Celery flakes offer the perfect compromise between fresh celery and celery seed. You get the celery flavor and something closer to the appearance of the vegetable. If having both qualities is important to the success of your dish, you will want to keep some celery flakes in your spice cabinet. If you find you need it but are out and unable to get some in time, consider using one of the very effective substitutes for celery flakes listed below.
Table of Contents
- Your best bet: Celery seeds
- A decent second choice: Celery powder
- In a pinch: Celery salt
- Other alternatives
- Must-read related posts
Your best bet: Celery seeds
Celery seed comes from the same plant that provides celery flakes. The Latin name for celery is Apium graveolens. The Apium part of the name signifies it is a member of the carrot family. The graveolens part means smelling. It is so named because of its pungent aroma.
All parts of the celery plant are pungent. This includes the leaves along with the stems and the seeds. This means that you will get a very similar flavor profile with celery seeds as you would with the flakes. The seeds are particularly pungent due to their high concentration of essential oils. In addition, they have the advantage of a long shelf life.
Note that there will be a cosmetic difference, as celery seeds are small and very dark, while celery flakes can be in large pieces and will be a drab olive green. Depending on the dish, the difference between the two may be very noticeable; however, it may not necessarily be a drawback.
A decent second choice: Celery powder
Celery powder consists of ground celery seed. This gives it a finer texture, so you will not have visible flakes of celery in your dish. It is better able to disappear into a soup or sauce without the need to grind it further. If you grind the celery seeds yourself, you may only need to use a small amount to get the same concentration of celery flavor. Freshly ground spices tend to be more potent than pre-ground spices.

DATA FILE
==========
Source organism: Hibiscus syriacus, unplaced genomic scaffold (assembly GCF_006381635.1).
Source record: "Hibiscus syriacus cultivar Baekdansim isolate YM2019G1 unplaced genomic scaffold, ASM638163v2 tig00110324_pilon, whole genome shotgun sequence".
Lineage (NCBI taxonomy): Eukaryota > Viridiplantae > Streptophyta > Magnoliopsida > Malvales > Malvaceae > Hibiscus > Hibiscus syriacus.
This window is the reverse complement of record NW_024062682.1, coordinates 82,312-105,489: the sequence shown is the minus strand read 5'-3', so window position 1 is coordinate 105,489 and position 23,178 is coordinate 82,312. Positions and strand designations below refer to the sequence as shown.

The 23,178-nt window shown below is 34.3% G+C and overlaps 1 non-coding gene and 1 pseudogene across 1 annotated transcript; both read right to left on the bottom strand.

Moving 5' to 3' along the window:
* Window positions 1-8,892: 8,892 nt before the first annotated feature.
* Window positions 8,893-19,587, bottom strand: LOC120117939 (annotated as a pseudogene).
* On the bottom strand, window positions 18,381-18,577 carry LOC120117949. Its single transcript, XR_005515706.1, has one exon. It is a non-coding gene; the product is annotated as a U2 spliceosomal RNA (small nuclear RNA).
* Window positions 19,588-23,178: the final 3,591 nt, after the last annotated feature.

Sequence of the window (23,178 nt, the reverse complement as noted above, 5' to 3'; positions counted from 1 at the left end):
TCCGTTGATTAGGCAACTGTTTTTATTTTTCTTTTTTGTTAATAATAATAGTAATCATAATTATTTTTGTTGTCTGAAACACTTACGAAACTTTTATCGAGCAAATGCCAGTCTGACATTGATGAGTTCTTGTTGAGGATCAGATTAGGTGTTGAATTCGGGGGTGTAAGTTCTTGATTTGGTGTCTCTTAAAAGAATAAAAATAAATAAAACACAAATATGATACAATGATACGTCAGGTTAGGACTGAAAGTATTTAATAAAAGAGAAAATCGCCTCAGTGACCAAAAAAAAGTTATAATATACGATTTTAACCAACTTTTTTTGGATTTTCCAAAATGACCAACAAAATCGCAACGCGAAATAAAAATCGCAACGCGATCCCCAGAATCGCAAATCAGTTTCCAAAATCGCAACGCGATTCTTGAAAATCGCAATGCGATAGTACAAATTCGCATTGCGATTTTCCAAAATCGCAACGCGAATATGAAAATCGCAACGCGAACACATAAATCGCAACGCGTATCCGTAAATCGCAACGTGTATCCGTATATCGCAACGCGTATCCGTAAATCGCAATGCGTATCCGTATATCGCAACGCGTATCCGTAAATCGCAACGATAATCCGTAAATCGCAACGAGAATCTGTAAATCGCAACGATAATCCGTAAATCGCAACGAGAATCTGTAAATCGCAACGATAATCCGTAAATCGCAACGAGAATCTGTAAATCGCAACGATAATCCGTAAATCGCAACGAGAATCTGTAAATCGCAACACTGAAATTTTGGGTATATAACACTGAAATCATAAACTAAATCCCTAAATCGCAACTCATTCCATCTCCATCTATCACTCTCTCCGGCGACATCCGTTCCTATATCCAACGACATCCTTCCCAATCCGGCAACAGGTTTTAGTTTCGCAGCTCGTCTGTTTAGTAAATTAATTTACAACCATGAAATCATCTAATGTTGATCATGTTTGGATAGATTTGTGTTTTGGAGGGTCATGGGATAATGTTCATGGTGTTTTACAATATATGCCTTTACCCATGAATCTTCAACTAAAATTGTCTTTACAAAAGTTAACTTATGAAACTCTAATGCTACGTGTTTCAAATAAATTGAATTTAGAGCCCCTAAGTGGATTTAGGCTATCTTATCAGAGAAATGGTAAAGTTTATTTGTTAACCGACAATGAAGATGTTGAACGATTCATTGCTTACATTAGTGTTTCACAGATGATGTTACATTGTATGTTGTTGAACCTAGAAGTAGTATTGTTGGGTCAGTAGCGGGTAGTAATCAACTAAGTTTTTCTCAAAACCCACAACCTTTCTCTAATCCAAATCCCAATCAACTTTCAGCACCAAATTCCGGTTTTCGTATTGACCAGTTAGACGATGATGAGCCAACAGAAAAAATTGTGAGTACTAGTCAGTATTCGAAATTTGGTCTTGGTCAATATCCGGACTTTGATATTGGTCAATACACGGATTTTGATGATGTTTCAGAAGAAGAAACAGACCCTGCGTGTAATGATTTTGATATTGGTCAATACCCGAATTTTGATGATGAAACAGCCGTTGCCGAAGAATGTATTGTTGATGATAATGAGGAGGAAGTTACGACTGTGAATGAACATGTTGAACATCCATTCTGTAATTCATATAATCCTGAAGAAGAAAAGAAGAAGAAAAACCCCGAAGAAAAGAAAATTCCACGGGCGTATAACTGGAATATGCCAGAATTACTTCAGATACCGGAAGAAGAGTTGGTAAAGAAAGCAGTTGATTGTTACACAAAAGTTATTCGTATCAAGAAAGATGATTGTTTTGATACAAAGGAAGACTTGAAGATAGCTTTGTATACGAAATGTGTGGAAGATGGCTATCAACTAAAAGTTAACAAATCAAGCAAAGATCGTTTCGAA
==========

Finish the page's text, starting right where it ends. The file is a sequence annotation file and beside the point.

To keep celery powder from overwhelming your dish, start with half as much celery powder as the amount that your recipe shows for celery flakes. You can then increase to taste if necessary.
In a pinch: Celery salt
Celery salt consists of ground celery seed blended with salt. This gives you a versatile pair of flavors that work well in many of the same savory dishes that would use celery flakes. Celery salt is a convenient way to add both flavors to your dish, but comes with a drawback—you won’t be able to adjust the level of one flavor without also adjusting the level of the other. For example, you cannot give your dish a more intense celery flavor without also making it saltier.
Because there is a limit to how much celery salt you can add to your dish, add it to taste when using it in place of celery flakes.
Fresh celery contains the same savory, herbal flavor you get from any other part of the plant. The fact that fresh celery contains all of its moisture means that it is bulkier. Because it has not been dehydrated or ground into flakes. It also has long fibers that may be noticeable in many dishes. Still, in certain circumstances, using fresh celery may be a viable alternative.